I and the children LOVE these AMAZING trash liner jellyfish.
So simple, and yet such an amazing addition to our OCEAN/SEA theme.
I have added a Youtube tutorial at the bottom.
To make these I used two 10 gallon commercial trashcan liners, the ones for small office trash cans, at a cost of about 5 cents and about 10 minutes of time each.
#1 The first liner is opened up, four "corners" [just grab the edge about every 1/4 around] brought together and stapled, then stuffed down into the center of the bag to create a bowl shape.
#2 For the second liner, cut off the sealed edge.
It is accordion folded in fourths. Unfold completely and fold over once to create a square, giving you four layers of plastic.
Cut off the edges and cut into spiral. I did about a 1 - 1 1/4 inch thickness. The wider the strip the shorter the "tentacles." I didn't try to be that accurate or to make a perfect circle. I knew once they were opened out that it wouldn't matter.
You end up with a pretty long strip. I folded it in half and cut it to create two strips of equal length. Since it's actually doubled over double layers, this gives you 8 tentacles total. Spread them all apart.
If you try to attach them without separating them first, they will cling to one another and not fall properly to create the tentacle effect. Once separated, join them all together, placing them randomly together in a circle and stapling together.
Since you have two sets of four of the same cut, this is important that they not sit perfectly together or it won't look right.
Stick the tentacle staple up against the inside of the bowl shaped bag and push up with your hand. Collect all layers on the top, along with a string to hang if wanted, and staple. You can't see the staple on the ones I have up. The plastic folds over and hides it.
The layers are: TENTACLES
TOP OF BAG gathered together and folded over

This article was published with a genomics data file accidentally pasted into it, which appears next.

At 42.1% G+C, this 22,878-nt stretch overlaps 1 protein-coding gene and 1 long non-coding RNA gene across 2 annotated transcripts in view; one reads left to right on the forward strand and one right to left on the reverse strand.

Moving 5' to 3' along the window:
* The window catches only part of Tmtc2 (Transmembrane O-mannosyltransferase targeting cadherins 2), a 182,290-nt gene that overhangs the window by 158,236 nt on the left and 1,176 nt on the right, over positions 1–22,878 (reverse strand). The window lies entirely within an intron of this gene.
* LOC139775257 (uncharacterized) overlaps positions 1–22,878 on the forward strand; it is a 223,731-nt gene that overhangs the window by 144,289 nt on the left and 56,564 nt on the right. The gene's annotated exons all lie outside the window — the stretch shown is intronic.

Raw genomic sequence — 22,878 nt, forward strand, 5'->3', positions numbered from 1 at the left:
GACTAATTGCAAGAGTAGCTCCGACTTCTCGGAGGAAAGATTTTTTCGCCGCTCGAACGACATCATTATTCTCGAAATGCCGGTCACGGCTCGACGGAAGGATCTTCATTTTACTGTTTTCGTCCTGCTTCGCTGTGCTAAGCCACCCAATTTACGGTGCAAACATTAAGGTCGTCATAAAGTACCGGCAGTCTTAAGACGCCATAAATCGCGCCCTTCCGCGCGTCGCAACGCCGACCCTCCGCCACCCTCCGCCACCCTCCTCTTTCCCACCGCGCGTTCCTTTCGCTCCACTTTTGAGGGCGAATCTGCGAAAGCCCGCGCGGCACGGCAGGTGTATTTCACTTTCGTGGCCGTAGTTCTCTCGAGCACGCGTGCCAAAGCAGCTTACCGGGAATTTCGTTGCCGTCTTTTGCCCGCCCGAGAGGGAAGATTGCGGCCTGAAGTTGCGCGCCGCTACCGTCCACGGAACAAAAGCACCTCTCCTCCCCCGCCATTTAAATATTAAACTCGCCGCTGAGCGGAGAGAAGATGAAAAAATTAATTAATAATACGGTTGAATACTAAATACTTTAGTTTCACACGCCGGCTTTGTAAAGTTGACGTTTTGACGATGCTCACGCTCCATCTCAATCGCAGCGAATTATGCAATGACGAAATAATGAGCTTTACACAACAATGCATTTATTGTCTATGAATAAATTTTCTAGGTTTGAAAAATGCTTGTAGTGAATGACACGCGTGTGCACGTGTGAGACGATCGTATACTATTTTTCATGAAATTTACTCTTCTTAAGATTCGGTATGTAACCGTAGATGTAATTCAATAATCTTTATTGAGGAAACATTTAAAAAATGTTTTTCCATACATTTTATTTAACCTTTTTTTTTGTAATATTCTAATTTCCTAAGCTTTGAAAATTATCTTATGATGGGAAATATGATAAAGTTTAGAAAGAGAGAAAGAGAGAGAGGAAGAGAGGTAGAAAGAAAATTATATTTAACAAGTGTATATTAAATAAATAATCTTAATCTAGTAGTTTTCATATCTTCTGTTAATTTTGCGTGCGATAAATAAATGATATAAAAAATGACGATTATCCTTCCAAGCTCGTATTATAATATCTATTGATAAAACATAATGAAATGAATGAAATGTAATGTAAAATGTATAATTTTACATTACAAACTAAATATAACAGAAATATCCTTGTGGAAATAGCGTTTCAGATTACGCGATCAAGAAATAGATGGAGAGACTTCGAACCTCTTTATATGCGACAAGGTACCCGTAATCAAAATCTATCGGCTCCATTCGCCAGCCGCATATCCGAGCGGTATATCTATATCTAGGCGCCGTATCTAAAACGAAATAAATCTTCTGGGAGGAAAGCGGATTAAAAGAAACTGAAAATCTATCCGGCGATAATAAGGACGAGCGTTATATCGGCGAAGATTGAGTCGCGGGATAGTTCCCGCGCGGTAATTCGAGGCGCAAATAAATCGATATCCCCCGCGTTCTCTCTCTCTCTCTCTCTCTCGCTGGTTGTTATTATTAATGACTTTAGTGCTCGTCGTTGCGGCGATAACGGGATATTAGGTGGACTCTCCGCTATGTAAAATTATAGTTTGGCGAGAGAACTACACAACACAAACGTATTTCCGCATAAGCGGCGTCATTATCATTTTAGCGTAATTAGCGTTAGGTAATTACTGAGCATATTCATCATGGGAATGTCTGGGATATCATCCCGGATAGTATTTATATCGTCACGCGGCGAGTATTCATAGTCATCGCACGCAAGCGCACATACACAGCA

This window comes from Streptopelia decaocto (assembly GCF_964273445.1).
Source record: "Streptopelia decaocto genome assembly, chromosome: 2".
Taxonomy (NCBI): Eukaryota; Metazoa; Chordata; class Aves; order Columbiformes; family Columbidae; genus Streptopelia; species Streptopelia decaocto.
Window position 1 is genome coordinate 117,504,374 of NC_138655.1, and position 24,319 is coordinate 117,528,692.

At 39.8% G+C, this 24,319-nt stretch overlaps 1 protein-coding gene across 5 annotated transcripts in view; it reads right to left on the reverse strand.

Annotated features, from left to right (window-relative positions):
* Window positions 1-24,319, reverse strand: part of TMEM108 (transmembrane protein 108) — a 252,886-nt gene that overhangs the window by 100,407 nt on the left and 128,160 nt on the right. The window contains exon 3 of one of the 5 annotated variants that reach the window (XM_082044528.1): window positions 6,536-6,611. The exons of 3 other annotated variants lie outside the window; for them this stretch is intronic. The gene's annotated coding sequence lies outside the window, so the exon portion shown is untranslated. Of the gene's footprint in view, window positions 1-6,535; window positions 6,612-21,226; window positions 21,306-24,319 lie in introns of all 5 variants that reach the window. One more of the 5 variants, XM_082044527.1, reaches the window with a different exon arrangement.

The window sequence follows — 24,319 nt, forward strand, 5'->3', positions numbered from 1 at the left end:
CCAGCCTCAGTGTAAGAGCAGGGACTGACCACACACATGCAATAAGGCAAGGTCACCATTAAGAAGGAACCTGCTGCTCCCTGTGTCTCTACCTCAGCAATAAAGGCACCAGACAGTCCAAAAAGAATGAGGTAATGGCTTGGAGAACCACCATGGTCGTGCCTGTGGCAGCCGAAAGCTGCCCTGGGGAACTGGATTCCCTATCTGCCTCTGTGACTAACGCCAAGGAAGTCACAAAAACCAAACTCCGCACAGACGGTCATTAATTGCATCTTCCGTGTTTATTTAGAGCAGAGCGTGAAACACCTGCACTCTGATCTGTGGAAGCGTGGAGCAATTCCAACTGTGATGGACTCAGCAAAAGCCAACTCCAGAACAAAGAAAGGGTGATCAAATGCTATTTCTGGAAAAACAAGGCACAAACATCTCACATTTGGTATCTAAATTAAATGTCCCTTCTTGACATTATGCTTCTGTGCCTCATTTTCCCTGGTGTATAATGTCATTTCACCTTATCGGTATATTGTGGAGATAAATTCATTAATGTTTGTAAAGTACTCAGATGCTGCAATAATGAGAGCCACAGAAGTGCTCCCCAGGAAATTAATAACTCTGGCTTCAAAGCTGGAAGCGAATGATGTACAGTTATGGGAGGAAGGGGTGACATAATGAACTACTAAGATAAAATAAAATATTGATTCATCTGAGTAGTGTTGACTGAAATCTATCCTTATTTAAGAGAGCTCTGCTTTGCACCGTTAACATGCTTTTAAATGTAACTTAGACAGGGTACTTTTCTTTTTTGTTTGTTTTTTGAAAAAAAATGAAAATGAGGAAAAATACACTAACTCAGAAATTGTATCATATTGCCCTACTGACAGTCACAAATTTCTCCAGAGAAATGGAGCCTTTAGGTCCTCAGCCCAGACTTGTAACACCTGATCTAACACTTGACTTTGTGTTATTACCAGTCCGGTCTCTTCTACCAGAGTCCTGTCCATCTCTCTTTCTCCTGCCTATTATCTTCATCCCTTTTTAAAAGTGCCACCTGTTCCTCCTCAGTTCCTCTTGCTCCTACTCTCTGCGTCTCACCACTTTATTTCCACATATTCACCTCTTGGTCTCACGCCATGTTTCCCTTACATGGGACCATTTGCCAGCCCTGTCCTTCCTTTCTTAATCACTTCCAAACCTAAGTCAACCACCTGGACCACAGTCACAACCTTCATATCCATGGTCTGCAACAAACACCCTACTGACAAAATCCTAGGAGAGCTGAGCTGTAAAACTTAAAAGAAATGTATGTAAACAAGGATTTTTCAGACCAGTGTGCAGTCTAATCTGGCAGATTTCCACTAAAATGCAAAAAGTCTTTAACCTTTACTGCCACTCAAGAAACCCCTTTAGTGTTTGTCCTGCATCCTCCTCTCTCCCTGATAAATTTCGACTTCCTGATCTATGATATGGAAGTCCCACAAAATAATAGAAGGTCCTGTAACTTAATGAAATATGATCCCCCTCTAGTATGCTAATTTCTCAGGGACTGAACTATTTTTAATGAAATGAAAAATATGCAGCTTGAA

BOTTOM CENTER OF BAG
STRING FOR HANGING
All are stapled through at once. I can now make them with just one stable through the whole thing, but it is easier to staple the tentacles first, then the top of the bag, then the combined pieces.
These are WONDERFUL!!
I'm so glad I came across the idea.
I think my process is MUCH easier than the original instructions, which used clear rubber bands. This is an original idea of Casa Haus English that her daughter created for a school assignment. She placed her jellyfish creation on a stick and used it as a movable puppet. Our jellyfish did the same, which is really cool, but with 2 and 3-year-olds, playing with plastic bags just doesn't work. So, ours are hung from the ceiling.
Tags: ocean, sea, theme, unit, preschool, kindergarten, child, care, childcare, daycare, beach, jellyfish, animals, craft, art, decoration, puppet, plastic, bag, trash, can, liner
I have received several emails about the bringing the "corners" together step, so have created the following tutorial.
A couple of things to note is that for this one I used smaller liners than the ones in this post, and I folded the first liner in quarters rather than opening it out and folding it in half, so the tentacles came out shorter.
Only the last staple is necessary. If you are making a lot of these, you'll probably get to the point where you can just hold it all together and only use the one staple.